June 21, 2021

theSkimm is now a trusted source for money advice for women

Millennial-centric media company theSkimm, best known for its breezily written news digests, is broadening its…

Millennial-centric media company theSkimm, best known for its breezily written news digests, is broadening its personal finance offerings. In addition to a weekly Skimm Money newsletter and a dedicated finance vertical on its website (sample headline “Let’s Talk About Why Everyone’s Crazy for Crypto”) the brand recently concluded its first virtual event series, which focused on issues such as budgeting and investing. More than 77,000 people registered. Fast Company recently spoke with theSkimm cofounders and co-CEOs Carly Zakin and Danielle Weisberg about their efforts to help millennial women navigate money and career, and their own journeys as millennial entrepreneurs. Edited excerpts follow.

Fast Company: What is SkimmU?

Danielle Weisberg: SkimmU was our foray into virtual events. [During] COVID-19 [shutdowns] we took a look at what millennial women were going to get hit with. We didn’t have to wait for the statistics to know that [the economic downturn] was going to be really hard for women. Last April we did a webinar on what the next recession is going to look like, and within 24 hours 10,000 women had signed up for it. So we [realized] unfortunately that this was what was going to resonate.

[The first] SkimmU was a virtual event about the concept of money. And we wanted to make sure that our audience was getting the information they needed in a way that worked for their schedules. The thought of doing another Zoom at 7:30 p.m. or 7:45 p.m. is exhausting, but we knew that was probably going to be the only time this audience could do it, when the kids are asleep and they have a break before they’re organizing for the next day.

Carly Zakin: When we started this, we were thinking, “What do we wish we had learned from our alma maters?” We’ve always been super open in our entrepreneurial journey about the areas where we learned as we went, and finance in particular was an area that we’ve never felt super competent in. And our audience time and time again has told us that they felt the same.

Our generation has now been smacked, not once, but twice, by financial crises: The first time when she graduated college, the second time when she’s becoming a parent or a full-blown adult. She’s smack in the middle of this “she-cession.”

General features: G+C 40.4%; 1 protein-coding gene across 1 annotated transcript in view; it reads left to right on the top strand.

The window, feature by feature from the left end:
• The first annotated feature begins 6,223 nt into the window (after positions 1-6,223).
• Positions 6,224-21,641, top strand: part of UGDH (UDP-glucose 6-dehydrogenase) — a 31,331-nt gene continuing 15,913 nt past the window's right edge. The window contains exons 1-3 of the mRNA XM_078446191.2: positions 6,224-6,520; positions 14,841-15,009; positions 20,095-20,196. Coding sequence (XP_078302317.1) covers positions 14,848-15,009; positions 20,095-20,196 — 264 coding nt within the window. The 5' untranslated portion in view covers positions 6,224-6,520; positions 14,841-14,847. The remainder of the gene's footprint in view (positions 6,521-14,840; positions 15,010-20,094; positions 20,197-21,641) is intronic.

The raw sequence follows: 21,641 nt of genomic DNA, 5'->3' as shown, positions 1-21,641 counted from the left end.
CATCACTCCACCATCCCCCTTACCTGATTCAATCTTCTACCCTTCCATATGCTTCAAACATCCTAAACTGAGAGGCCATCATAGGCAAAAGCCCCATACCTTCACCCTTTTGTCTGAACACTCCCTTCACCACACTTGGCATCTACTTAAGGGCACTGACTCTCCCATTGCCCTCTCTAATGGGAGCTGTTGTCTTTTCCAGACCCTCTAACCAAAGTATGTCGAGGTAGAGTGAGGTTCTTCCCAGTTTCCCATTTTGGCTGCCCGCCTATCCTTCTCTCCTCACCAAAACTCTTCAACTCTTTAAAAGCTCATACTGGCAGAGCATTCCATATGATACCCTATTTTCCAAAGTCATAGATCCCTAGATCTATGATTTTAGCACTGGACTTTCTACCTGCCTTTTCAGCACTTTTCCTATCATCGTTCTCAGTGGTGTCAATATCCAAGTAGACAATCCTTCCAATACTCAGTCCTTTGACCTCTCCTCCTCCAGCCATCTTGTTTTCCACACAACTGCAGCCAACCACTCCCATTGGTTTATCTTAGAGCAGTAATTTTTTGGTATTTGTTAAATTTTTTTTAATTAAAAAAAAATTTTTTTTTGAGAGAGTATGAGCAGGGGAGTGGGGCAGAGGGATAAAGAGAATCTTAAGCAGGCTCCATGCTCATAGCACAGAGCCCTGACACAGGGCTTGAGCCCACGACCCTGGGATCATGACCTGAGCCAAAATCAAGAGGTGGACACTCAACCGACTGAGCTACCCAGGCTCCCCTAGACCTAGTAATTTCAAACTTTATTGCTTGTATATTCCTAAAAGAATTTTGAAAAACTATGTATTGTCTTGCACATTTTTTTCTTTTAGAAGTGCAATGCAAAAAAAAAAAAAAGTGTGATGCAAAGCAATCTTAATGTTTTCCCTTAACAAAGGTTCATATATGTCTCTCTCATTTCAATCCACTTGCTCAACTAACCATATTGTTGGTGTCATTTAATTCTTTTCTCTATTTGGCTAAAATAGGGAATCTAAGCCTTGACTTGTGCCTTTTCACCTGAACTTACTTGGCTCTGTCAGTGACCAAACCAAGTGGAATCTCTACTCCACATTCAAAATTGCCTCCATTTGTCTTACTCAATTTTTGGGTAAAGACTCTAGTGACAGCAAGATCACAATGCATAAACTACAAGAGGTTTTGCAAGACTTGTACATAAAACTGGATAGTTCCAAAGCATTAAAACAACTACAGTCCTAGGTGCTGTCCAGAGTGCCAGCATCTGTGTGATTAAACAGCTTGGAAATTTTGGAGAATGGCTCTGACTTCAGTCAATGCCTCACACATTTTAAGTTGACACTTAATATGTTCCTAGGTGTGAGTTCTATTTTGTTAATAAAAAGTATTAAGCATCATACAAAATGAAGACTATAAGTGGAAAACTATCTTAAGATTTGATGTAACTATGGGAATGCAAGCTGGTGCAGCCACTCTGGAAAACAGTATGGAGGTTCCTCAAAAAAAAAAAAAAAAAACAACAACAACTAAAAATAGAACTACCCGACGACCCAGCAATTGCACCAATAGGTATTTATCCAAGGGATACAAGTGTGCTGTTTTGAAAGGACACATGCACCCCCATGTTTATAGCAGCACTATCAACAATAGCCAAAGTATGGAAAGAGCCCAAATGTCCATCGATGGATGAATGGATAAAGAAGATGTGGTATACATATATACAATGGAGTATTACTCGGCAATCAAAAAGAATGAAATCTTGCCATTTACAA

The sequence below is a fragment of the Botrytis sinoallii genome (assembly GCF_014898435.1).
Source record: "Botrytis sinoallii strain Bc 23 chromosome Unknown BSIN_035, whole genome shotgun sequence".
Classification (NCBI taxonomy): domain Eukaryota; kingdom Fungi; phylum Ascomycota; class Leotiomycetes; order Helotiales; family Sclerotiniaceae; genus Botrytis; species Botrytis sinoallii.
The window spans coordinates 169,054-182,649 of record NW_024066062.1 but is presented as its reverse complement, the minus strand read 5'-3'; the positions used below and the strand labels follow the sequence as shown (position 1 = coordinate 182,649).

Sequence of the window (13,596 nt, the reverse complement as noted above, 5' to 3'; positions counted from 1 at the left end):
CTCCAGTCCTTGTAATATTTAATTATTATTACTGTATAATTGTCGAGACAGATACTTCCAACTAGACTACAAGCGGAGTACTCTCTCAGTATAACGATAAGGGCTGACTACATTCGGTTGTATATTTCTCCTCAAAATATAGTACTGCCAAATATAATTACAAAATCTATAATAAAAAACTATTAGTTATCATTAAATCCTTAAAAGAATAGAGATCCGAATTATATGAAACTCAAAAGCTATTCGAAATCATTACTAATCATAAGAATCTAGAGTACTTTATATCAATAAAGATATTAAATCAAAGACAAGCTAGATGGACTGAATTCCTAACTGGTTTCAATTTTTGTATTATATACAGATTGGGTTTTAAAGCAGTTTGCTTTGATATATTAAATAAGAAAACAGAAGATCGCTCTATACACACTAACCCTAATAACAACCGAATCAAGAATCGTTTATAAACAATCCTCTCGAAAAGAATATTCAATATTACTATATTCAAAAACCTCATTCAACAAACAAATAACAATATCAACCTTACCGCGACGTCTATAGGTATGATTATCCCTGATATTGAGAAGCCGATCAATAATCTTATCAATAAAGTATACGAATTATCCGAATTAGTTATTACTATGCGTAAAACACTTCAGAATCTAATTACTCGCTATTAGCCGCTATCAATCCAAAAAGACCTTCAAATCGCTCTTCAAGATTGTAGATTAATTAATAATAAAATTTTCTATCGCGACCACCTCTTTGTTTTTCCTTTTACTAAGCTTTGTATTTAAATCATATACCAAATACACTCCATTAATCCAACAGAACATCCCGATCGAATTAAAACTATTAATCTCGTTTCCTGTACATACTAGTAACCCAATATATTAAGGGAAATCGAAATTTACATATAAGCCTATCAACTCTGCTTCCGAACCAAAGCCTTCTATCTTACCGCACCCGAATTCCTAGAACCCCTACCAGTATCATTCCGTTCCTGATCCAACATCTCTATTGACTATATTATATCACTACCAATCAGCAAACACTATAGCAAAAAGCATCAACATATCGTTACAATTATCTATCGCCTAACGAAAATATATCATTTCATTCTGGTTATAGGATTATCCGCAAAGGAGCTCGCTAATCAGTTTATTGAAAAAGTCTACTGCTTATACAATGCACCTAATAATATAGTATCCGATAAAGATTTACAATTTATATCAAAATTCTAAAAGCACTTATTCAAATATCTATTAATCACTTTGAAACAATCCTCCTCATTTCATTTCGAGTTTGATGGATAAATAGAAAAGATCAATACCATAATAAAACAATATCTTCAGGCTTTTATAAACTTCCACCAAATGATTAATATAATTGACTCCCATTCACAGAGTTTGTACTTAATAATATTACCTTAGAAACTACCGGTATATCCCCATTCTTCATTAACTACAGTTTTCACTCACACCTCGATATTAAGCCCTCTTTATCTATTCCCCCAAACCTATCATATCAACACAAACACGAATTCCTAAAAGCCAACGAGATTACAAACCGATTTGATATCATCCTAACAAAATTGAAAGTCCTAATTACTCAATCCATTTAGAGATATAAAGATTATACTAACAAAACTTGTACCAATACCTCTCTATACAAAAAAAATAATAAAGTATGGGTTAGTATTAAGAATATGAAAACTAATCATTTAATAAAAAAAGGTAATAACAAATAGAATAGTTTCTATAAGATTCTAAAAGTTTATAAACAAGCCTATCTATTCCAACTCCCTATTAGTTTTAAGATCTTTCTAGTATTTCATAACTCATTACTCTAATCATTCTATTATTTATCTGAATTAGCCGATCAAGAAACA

We had our commencement [on April 27] and 77,000 RSVP’d that they were going to come. Think about that: It was on a Thursday night over Zoom, we weren’t giving her free food and drinks, she’s not seeing her friends. What does that say? We all need this right now. I wish we didn’t need it so badly, but we do. That’s where our value proposition as a brand has always been, we make it easier to live smarter and this is the area where we really need to help her in right now.

Had you been thinking about adding even more financial content prior to the pandemic or was this really necessitated and accelerated by the recession?

Weisberg: We started off with news being our bread and butter, and it is how we started the company: timely, at times dense, information, that can be extremely vernacular driven, and really important to know. We very early on saw the same signals when it comes to personal finance decisions. Chase was one of our very first sponsors, and we saw that the content and the programming that we did with them, both at a community level, as well as a branded-content level, resonated. Financial services has been our biggest category as partners throughout the years.

[Our community is] thinking about how is she saving, thinking about how she’s going to be affected by tax changes, thinking about how she’s going afford to have a kid. What are the decisions that you want to make around your fertility choices? How do you save for that? How do you even think about paying for college, either student debt or for the future generation? The audience had come to theSkimm for one thinginformation about what’s going on in the worldand very quickly we became a trusted source of information around what’s going on with [their finances].